An arbiter means is coupled to the bus request means of each node for transmitting a conditional bus grant to a selected one of the nodes in response to the bus requests. A block diagram of the portions of arbiter 28 performing such functions is shown in FIG. 9. As shown in FIGS. 6 and 9, bus requests from nodes such as CPU 31 and I/O device 51 are sent on separate commander request lines, such as lines 102 and 106, and separate responder request lines, such as lines 104 and 108. In one preferred embodiment, up to 14 separate nodes 60 are included in system 20.
Arbiter 28, as shown in FIG. 9, includes input buffers and latches 144 for receiving fourteen (14) commander request signals and fourteen responder request signals. Beginning on subcycle 6 of a bus cycle, as shown in FIG. 10, arbiter 28 samples the twenty-eight (28) bus request signals (FIGS. 10, signal A) and stores the bus requests in latches 144. The stored data is output from latches 144 to priority selection logic 146 using twenty-eight separate lines, one corresponding to each commander or responder request line. Priority selection logic 146 has fifty-six (56) output lines to the priority encoders 148, two lines corresponding to each request line. From the priority encoders 148, only fourteen lines, one corresponding to each node 60, are output to latches 150. The latches 150 also receive as an input the extend bus cycle line 120. Latches 150 have fourteen output lines, one corresponding to each node 60, that are fed back to priority selection logic 146 and are also sent to output buffers 152. The output buffers 152 are coupled to the fourteen conditional bus grant lines, such as lines 114 and 116, coupled to the nodes 60.
The arbiter means may include means for executing a round-robin algorithm for determining the selected one of the plurality of nodes. Arbiter means may also include means for determining as the selected node a node generating a responder request prior to selecting a node generating a commander request. In the arbiter 28 shown in FIG. 9, during any given bus cycle, the lines from input buffers and latches 144 will contain signal levels corresponding to commander and responder request lines, such as lines 102, 104, 106 and 108, on which a bus request was present during the preceding bus cycle.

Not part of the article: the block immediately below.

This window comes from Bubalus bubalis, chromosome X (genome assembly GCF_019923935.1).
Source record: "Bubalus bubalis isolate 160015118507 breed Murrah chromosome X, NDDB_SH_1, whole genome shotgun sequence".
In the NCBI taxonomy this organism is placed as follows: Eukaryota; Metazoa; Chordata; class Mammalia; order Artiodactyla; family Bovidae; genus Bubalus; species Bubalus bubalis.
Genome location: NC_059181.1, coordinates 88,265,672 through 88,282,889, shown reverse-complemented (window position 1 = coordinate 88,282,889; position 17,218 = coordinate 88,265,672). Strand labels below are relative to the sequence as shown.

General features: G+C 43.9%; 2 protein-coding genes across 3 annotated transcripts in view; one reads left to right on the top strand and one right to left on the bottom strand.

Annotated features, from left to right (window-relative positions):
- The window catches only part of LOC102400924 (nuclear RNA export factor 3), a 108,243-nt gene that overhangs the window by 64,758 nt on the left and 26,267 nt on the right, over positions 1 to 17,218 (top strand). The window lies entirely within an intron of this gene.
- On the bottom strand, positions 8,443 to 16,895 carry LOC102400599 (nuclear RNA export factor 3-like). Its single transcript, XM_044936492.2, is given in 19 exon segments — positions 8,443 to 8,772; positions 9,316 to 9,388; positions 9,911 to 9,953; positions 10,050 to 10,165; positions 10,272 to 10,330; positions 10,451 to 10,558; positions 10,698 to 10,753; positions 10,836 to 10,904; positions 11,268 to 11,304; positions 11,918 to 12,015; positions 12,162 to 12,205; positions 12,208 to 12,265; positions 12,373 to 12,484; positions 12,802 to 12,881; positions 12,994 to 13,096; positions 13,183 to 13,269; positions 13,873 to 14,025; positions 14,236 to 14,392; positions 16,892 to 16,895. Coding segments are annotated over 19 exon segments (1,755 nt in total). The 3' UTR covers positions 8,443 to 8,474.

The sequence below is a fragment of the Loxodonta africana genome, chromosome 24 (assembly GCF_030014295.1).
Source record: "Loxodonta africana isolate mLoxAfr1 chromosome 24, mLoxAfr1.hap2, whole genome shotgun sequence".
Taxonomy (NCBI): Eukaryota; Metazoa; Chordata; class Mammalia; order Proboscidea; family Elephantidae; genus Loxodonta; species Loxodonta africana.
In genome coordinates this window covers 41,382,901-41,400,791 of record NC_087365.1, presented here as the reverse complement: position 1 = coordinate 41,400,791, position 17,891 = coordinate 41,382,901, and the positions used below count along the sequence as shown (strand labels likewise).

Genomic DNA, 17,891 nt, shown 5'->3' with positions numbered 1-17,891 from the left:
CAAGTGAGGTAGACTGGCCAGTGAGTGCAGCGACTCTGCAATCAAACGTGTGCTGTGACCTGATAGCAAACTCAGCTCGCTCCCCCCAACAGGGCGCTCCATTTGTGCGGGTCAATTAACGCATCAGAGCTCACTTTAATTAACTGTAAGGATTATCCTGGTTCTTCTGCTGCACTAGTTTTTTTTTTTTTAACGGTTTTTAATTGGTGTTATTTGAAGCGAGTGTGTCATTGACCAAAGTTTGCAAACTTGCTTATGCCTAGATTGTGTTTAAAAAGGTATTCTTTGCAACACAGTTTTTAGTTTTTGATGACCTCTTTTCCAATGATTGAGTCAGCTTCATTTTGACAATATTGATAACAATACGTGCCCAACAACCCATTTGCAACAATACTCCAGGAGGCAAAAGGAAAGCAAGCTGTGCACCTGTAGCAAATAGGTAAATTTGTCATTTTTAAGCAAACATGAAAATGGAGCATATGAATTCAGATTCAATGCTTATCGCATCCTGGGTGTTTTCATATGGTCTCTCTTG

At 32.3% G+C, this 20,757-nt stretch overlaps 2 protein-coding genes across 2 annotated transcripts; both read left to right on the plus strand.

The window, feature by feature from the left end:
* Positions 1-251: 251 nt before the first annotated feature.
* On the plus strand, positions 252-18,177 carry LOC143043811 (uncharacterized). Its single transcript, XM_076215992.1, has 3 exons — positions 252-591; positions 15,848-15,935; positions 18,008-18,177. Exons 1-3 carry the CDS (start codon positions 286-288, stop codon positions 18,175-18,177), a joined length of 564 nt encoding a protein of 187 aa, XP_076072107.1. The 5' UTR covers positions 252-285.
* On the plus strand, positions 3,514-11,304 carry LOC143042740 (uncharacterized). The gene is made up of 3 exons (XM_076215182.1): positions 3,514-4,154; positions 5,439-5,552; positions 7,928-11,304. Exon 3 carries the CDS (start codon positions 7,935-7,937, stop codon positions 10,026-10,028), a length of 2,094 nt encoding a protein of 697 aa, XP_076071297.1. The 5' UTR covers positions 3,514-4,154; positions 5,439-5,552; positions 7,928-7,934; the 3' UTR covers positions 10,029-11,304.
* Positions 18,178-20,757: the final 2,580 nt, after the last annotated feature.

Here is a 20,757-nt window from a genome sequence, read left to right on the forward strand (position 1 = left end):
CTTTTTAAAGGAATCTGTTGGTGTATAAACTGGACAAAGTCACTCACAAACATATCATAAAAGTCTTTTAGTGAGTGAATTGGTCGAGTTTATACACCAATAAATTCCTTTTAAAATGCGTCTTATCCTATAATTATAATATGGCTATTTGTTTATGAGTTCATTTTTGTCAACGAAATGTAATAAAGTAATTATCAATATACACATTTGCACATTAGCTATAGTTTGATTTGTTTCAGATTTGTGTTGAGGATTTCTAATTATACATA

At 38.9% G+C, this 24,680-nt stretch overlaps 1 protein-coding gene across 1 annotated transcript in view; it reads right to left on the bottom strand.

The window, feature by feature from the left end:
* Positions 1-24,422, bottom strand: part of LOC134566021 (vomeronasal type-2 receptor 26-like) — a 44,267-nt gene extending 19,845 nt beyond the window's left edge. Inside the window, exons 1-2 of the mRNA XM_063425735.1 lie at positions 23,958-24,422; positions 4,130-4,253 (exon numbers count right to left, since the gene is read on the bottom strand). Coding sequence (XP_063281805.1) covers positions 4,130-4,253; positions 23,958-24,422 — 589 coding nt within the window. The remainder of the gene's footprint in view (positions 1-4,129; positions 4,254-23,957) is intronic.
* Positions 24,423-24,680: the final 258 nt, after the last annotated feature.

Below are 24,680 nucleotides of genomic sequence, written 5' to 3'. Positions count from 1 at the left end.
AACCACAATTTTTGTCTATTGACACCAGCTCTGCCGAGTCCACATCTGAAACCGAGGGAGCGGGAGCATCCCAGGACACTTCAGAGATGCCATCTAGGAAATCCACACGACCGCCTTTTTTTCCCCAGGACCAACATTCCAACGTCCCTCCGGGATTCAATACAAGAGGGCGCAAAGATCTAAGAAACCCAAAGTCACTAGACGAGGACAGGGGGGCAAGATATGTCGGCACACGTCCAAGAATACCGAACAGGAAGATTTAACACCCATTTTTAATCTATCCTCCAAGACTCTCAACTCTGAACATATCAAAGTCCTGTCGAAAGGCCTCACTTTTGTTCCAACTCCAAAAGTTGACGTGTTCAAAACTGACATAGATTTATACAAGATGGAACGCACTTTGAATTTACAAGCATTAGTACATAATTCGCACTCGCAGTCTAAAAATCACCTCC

The elements shown in FIG. 9 perform the arbitration functions. Priority selection logic 146 and priority encoder 148 act as an arbitration queue, and selection logic 146 selects, for the fourteen incoming commander requests and the fourteen incoming responder requests, one of two output lines for each enabled request line in order to execute a round-robin algorithm.
In the preferred embodiment, twenty-eight locations for responder requests form a first queue and twenty-eight locations for commander requests form a second queue. Responder bus requests, which are included in the first queue, will be given higher priority than commander bus requests. Although only fourteen commander and fourteen responder bus request signals are input to the arbiter 28, there are twenty-eight locations in each of the two queues for each set of fourteen requests, so that each request can be assigned to one of two priorities. A high priority array of fourteen locations for each queue is executed first, and a low priority array of fourteen locations is executed last for each queue. As embodied herein, from startup or a period of inactivity, all bus requests are assigned to the high rather than the low priority array of priority selection logic 146 output lines.
During active periods, priority selection logic 146 determines in which of the two priorities to place each incoming request within its respective (responder or commander) queue based on fourteen lines fed back to logic 146 from latches 150. An activated signal will be present on only one of the fourteen lines fed back from latches 150, and this line will correspond to the node 60 that received the conditional bus grant during the preceding bus cycle. In one preferred implementation, a node having a higher ID, or node number, is given higher priority. Thus, the node with ID number 14 will be selected first to receive a conditional bus grant, followed by the nodes with ID numbers 13, 12, etc.
A round robin algorithm can be implemented because the feedback from latches 150 allows priority selection logic 146 to place into the low priority array all bus requests from nodes having IDs greater than or equal to that of the node to which the condition bus grant (FIG. 10, signal B) was previously transmitted. After all nodes with active requests have been granted the bus 25, the high priority array is empty of all entries and all requests will be placed back in the high priority array. This algorithm ensures that all nodes in a given queue, i.e., responder or commander, shall obtain access to the bus 25 before any other nodes in the same queue obtain access for a second time.